A Democratically Accountable External Action Service: Three Scenarios

Jozef Bátora

Abstract


Democratic accountability is an aspect that seems to have been almost entirely overlooked in the discussions on the evolving role of the European External Action Service (EEAS). In modern democratic societies, it is increasingly difficult to sustain the claim that foreign policy and diplomacy are incompatible with democratic decision-making and accountability. What is more, for the external service representing the EU as an entity aspiring to play the role of a mentor in state- and democracy-building processes in various countries around the world, ensuring democratic accountability necessarily becomes a key concern. While this is the case, the literature on the EEAS has at best only partially addressed this issue so far. This article seeks to bridge that gap and discuss ways of how democratic accountability could be ensured in the EEAS in its various possible organizational configurations. It hence addresses some of the key issues addressed by this special issue – institutionalization of administrative arrangements in support of the ESDP, the role of non-elected officials in the EU’s external relations and, indeed, evolving mechanisms for ensuring political control of the EU’s external action. In the first section, the paper discusses the notion of democratic accountability and reviews the state of the debate regarding democratic accountability in the EEAS. Three models of a democratic order in the EU are then suggested (cf Eriksen and Fossum) and based on those, three scenarios of developing democratic accountability in the EEAS are elaborated upon - the EEAS as a support agency for member state diplomacy; the EEAS as a federal foreign service of the EU; and the EEAS as a cosmopolitan normative entrepreneur.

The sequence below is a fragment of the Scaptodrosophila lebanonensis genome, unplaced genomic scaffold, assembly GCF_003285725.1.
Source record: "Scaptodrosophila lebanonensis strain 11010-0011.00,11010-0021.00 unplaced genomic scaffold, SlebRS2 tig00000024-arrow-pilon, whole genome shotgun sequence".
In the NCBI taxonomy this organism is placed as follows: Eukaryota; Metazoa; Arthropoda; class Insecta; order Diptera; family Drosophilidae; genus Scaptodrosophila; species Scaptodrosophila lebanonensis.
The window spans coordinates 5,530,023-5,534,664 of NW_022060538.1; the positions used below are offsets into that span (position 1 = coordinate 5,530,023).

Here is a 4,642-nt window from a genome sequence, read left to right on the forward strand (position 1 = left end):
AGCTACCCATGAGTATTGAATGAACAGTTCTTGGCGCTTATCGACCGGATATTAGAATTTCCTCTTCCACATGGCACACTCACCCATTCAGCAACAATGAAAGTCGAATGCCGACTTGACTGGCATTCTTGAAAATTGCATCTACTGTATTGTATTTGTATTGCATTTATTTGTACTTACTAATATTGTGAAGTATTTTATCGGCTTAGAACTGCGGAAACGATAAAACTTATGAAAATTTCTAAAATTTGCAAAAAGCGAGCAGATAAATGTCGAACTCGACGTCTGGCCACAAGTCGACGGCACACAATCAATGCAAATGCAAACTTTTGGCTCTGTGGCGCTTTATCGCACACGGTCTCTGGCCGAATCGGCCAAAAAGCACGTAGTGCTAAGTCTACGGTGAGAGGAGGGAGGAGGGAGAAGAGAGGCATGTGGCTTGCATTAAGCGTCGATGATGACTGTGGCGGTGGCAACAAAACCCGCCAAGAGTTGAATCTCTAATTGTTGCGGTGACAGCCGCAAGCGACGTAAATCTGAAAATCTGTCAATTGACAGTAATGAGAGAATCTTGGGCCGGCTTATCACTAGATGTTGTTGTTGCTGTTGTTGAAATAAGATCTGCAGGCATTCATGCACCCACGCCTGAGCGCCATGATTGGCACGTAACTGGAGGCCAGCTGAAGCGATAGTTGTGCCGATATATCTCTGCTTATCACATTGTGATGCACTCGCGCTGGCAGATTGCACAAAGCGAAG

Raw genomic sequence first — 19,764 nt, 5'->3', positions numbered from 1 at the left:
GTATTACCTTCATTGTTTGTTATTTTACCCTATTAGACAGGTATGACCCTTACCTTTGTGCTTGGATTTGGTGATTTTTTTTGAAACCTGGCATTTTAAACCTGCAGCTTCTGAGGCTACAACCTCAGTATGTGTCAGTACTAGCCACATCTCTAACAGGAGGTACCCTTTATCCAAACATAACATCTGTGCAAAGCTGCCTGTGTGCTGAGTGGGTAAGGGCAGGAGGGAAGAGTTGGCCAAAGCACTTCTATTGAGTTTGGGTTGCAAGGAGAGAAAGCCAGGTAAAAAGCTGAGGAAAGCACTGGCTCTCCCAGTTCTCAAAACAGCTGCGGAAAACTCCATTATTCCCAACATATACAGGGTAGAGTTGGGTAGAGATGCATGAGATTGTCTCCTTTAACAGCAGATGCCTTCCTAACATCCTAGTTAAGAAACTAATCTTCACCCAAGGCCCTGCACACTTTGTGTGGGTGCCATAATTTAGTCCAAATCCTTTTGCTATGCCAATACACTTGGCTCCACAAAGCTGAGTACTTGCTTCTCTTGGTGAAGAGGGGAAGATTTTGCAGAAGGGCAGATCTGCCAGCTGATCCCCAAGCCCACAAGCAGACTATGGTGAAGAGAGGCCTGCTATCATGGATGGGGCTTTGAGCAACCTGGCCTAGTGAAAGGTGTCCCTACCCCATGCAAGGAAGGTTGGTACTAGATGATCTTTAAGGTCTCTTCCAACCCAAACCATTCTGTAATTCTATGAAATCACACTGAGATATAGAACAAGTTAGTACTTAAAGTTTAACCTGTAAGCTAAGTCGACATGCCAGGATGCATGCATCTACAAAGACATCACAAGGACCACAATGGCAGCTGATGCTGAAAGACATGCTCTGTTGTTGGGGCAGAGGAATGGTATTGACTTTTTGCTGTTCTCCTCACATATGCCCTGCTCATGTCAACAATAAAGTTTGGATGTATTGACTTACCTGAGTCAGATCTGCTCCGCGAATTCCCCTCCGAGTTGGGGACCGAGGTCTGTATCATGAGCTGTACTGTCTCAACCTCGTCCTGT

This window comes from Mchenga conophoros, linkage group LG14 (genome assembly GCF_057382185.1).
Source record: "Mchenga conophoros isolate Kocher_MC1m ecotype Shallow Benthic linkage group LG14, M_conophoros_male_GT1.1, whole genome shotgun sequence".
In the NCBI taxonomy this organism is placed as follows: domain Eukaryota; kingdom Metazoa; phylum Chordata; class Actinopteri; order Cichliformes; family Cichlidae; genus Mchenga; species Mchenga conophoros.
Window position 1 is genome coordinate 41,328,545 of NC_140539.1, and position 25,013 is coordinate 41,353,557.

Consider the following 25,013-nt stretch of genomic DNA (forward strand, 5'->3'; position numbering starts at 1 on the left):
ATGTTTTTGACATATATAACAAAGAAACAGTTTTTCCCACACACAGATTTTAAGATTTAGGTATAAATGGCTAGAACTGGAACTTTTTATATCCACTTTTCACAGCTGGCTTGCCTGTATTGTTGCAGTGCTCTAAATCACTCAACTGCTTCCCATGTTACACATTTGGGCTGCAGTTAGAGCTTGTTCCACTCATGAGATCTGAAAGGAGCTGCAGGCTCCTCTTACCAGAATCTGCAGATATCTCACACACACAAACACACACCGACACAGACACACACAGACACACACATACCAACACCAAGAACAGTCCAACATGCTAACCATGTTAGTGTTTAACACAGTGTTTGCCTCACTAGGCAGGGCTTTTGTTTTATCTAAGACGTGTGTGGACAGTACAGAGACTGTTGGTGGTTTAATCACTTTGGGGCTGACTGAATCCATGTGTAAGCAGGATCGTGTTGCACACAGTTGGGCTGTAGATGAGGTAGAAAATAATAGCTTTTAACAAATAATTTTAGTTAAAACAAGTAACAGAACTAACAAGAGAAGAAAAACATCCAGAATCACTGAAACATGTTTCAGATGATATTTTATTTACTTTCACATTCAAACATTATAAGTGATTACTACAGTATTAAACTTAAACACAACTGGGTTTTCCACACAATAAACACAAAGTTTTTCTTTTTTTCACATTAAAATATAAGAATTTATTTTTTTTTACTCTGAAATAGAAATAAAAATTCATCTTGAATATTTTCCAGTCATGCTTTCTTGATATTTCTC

Keywords


Diplomacy, European Union, European External Action Service, foreign service, democracy, accountability, bureaucracy, institutional change, administration, ESDP, CFSP, non-elected officials, political control, cosmopolitanism

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